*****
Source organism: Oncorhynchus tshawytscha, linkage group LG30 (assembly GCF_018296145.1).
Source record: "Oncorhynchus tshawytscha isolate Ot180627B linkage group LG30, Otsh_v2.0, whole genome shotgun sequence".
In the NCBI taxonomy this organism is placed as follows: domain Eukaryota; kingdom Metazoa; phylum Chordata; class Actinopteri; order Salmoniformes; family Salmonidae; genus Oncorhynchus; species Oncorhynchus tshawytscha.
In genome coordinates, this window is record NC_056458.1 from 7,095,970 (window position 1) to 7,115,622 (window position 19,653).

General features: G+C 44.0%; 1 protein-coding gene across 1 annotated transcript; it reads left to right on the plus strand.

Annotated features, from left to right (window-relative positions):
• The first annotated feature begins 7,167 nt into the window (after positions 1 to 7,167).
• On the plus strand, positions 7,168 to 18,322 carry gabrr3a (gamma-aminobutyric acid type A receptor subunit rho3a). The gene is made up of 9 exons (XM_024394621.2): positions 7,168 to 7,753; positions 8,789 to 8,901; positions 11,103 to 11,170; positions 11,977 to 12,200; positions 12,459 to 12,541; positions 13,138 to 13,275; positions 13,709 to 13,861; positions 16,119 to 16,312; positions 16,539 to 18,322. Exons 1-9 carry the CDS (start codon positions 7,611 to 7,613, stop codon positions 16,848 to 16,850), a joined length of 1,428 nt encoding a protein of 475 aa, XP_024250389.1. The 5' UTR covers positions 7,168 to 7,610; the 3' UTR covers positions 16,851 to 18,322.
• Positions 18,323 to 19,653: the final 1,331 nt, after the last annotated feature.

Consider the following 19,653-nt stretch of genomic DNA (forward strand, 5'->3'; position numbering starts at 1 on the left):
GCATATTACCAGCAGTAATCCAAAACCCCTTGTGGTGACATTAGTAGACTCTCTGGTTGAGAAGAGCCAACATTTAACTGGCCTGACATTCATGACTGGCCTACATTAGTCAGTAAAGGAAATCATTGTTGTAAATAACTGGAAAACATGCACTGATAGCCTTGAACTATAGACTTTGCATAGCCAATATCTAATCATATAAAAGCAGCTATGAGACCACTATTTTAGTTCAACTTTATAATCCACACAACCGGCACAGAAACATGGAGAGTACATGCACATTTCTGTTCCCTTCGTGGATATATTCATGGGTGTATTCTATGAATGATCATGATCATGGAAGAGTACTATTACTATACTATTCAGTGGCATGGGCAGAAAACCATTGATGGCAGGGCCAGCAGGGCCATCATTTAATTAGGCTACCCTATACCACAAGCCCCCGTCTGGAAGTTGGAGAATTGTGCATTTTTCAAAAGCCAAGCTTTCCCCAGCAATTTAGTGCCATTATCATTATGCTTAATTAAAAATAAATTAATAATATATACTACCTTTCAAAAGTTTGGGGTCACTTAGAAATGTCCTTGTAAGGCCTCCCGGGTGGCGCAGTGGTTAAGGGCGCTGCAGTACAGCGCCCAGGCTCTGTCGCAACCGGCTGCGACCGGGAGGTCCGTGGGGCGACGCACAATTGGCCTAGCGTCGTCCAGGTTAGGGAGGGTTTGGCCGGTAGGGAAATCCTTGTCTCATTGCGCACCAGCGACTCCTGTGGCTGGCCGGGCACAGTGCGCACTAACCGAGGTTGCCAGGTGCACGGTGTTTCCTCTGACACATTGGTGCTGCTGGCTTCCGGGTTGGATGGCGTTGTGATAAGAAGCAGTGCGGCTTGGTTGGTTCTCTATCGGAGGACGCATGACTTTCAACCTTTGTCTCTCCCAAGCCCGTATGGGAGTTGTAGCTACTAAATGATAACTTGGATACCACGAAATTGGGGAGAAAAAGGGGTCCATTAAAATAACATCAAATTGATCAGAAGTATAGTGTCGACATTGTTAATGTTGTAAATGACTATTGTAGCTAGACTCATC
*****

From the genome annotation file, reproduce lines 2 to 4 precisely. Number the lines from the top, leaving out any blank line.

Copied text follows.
Source record: "Oncorhynchus tshawytscha isolate Ot180627B linkage group LG30, Otsh_v2.0, whole genome shotgun sequence".
In the NCBI taxonomy this organism is placed as follows: domain Eukaryota; kingdom Metazoa; phylum Chordata; class Actinopteri; order Salmoniformes; family Salmonidae; genus Oncorhynchus; species Oncorhynchus tshawytscha.
In genome coordinates, this window is record NC_056458.1 from 7,095,970 (window position 1) to 7,115,622 (window position 19,653).